NORWALK, Conn. — There needs to be an Internal Affairs investigation into the behavior of Norwalk Police when State Senate Majority Leader Bob Duff (D-25) came to visit in July, an organized group of Norwalk religious congregations said Wednesday.
“Swearing at, spitting at, and attempting to intimidate anyone, much less one of our elected leaders, is unacceptable and reprehensible behavior. This is true for any employee of the City of Norwalk, and especially true for sworn police officers in uniform and on-duty,” a statement from CONECT (Congregations Organized for a New Connecticut) said, expressing a “collective sense of outrage and disappointment in the behavior of a significant number of Norwalk police officers.”
From reading press reports, CONECT understands that Norwalk Police Chief Thomas Kulhawik met with Duff and is looking into the incident, CONECT said. “Regardless of that, we call for an immediate Internal Affairs investigation to be launched. Officers should be held accountable or disciplined according to the results of that investigation.”
The statement was sent to Mayor Harry Rilling and the Common Council.
“I am completing an investigation of the entire incident and reviewing video etc. I will then determine the appropriate actions to take,” Kulhawik wrote, in response to the CONECT statement.
Duff has said he was “spat at” when he went to Norwalk Police headquarters to speak with key union leaders on July 24, as a controversial police accountability bill made its way through the legislature. Officers not involved in the meeting greeted him with “What the f*** are you doing here?” and “30 officers” gathered in the building’s visitor parking lot as he left, “looked as if they were going to surround my car,” which “appeared to be another bullying and intimidation tactic.”
Security camera video viewed by NancyOnNorwalk confirmed than an officer opened a door near where Duff was standing outside and spat at the ground, with Duff about 9 feet away. There were 12 officers on the sidewalk next to the visitor’s parking lot as Duff left. Sgt. Salvatore Calise said that he told the officers to stay on the sidewalk.
“I spoke to Chief Kulhawik this morning,” Rilling said in a statement. “He is investigating to see which officers were involved in any inappropriate behavior. After this investigation, he will determine what discipline is appropriate. Based on my conversation, I am confident he will handle this situation appropriately.”
Duff offered a criticism.
“CONECT representing thousands of Norwalk’s residents and families made a very powerful statement today about the events of July 24,” Duff said in an email. “Their concerns need to be heard. Collectively, they spoke powerfully and with purpose. For the credibility of Chief Kulhawik’s investigation, this process must be open and transparent. In addition, it must be undertaken with the seriousness it deserves, with purpose and with concrete action steps in order for the community to be satisfied.”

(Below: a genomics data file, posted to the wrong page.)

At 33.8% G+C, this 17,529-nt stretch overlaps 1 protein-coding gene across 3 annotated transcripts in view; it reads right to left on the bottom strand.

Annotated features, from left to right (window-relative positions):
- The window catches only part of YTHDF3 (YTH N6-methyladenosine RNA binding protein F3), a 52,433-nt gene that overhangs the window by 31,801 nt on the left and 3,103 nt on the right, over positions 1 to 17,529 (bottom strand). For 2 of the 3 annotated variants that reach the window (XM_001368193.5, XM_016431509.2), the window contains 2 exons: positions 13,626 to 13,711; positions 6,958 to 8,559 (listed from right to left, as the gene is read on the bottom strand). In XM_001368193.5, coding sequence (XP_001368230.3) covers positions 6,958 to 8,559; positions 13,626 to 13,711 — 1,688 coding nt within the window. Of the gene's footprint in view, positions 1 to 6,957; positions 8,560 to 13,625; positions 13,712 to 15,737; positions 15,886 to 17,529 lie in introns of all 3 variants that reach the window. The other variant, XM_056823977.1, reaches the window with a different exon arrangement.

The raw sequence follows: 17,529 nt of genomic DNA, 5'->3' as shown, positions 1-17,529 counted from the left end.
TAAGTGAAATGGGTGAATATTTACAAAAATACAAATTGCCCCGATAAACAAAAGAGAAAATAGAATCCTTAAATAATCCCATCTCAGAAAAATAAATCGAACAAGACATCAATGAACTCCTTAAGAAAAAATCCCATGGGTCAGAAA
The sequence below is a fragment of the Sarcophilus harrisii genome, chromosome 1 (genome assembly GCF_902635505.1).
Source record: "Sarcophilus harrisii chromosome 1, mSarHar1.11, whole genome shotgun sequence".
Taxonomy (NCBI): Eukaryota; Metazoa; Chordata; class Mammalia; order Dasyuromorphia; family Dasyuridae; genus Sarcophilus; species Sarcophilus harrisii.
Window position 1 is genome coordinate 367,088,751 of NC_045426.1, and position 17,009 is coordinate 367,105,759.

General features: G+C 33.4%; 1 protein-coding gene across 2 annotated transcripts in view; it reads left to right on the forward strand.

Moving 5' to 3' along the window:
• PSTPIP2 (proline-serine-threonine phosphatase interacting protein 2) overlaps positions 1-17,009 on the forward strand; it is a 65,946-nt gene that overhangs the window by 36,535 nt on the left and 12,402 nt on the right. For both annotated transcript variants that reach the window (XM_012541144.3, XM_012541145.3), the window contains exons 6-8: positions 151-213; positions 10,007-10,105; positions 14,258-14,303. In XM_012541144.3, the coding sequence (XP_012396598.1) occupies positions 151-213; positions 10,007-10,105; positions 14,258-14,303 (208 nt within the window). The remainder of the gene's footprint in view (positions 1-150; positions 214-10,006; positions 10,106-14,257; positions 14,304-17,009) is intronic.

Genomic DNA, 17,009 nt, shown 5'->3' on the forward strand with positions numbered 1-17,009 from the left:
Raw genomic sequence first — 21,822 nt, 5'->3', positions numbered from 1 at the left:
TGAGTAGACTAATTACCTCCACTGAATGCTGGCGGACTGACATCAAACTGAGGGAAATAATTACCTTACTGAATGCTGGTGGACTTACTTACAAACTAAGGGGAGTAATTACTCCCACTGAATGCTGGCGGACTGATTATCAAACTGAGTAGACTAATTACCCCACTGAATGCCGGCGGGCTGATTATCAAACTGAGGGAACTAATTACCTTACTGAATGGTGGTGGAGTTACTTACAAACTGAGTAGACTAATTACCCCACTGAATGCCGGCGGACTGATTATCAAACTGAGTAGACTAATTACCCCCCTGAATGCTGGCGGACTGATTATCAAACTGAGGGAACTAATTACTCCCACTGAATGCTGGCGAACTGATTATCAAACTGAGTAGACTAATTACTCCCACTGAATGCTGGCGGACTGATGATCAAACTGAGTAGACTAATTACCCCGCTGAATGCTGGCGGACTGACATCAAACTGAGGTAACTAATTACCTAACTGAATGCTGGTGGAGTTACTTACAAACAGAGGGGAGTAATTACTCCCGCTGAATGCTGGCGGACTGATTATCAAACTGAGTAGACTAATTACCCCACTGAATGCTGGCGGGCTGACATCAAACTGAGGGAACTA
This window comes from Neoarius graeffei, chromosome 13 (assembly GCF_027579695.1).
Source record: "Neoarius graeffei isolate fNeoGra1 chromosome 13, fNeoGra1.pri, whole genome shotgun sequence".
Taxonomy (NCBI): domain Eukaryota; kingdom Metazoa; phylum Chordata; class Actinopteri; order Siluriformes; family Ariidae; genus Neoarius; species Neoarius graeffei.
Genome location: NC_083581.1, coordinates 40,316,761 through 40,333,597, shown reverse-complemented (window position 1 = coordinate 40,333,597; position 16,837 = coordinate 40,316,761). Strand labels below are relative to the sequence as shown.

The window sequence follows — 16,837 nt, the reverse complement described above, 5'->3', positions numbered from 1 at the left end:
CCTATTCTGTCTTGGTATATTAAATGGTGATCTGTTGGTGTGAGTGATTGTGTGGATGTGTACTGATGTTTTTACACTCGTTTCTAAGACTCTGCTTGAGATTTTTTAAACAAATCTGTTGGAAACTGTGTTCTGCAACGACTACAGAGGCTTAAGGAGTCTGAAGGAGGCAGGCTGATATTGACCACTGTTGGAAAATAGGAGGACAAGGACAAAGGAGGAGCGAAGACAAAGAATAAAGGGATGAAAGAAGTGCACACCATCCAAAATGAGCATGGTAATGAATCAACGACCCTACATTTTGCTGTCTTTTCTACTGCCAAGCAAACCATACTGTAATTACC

Only one Common Council member responded to an email from NancyOnNorwalk asking about the statement. Dominique Johnson (D-At Large) referred NoN to comments she posted Tuesday on Facebook.
“I am learning more about this incident every day. I am deeply disturbed by it,” Johnson wrote, continuing:
“When police officers spit at a community member, it is unprofessional and intimidating in the least. When this happens to an elected official, it is also an assault on civility and disrespectful of the office. This unacceptable behavior also undermines the work of many others in law enforcement who would never think that spitting at a citizen or elected official is justifiable. I have heard from many Norwalkers who are disappointed and alarmed at this incident. We can not tolerate this behavior in our community. As an at-large Common Councilmember, I will continue to listen to my fellow citizens, and work on your behalf to bring attention to your concerns about public safety in our city.”
‘It should have been on the agenda’
CONECT has seven “member congregations in Norwalk proper as well as other leaders active in CONECT who live in Norwalk but worship in another nearby town,” the statement said, listing:
- Bethel AME Church
- Calvary Baptist Church
- Congregation Beth El
- Grace Baptist Church
- Guru Tegh Bahadur Ji Foundation Sikh Gurdwara
- St. Jerome Catholic Church
- Temple Shalom
“We know that these have been difficult, chaotic months in our country and state, as we all deal with multiple crises and pressures,” the statement said. “We believe there can be legitimate and honest disagreement about how best to improve police accountability and transparency and to prevent unnecessary police use of force.”
It “denounced” the behavior and said it “has no place in that legitimate debate.”
Stuart Garrelick of Congregation Beth El tried to speak to the Common Council during Tuesday’s Council meeting. Rilling told him that the topic wasn’t on the Council’s agenda, and Garrelick was cut off for being “out of order.”
This is routine, though it’s easier to stop a noncompliant citizen during a virtual meeting. Ordinarily the speaker keeps speaking before being convinced to walk away.
Garrelick told NancyOnNorwalk that he would try again at a Police Commission meeting. “It was not on the agenda, but I certainly think it should have been on the agenda,” he said.
Six CONECT members called Duff after he met with Kulhawik, and have also read Kulhaiwk’s comments in the press, according to Garrelick. While the difference of opinion regarding the bill was understandable, the behavior was not, he said.
Garrelick said, “It’s just unfortunate that people who we basically count on to protect us from intimidation and bullying, were participating in intimidation and bullying, presuming that everything we heard was correct.”